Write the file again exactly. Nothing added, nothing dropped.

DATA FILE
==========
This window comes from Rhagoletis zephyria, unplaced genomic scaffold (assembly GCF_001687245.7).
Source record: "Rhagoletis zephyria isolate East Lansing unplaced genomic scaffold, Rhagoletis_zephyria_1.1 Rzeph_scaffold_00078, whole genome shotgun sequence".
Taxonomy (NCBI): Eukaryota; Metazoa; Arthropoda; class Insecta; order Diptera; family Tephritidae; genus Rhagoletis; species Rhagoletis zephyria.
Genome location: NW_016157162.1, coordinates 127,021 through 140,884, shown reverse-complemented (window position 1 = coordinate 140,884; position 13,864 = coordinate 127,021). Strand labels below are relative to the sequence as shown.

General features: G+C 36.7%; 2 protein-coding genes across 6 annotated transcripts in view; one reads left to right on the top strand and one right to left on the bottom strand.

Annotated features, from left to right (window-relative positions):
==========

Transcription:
This window comes from Rhagoletis zephyria, unplaced genomic scaffold (assembly GCF_001687245.7).
Source record: "Rhagoletis zephyria isolate East Lansing unplaced genomic scaffold, Rhagoletis_zephyria_1.1 Rzeph_scaffold_00078, whole genome shotgun sequence".
Taxonomy (NCBI): Eukaryota; Metazoa; Arthropoda; class Insecta; order Diptera; family Tephritidae; genus Rhagoletis; species Rhagoletis zephyria.
Genome location: NW_016157162.1, coordinates 127,021 through 140,884, shown reverse-complemented (window position 1 = coordinate 140,884; position 13,864 = coordinate 127,021). Strand labels below are relative to the sequence as shown.

General features: G+C 36.7%; 2 protein-coding genes across 6 annotated transcripts in view; one reads left to right on the top strand and one right to left on the bottom strand.

Annotated features, from left to right (window-relative positions):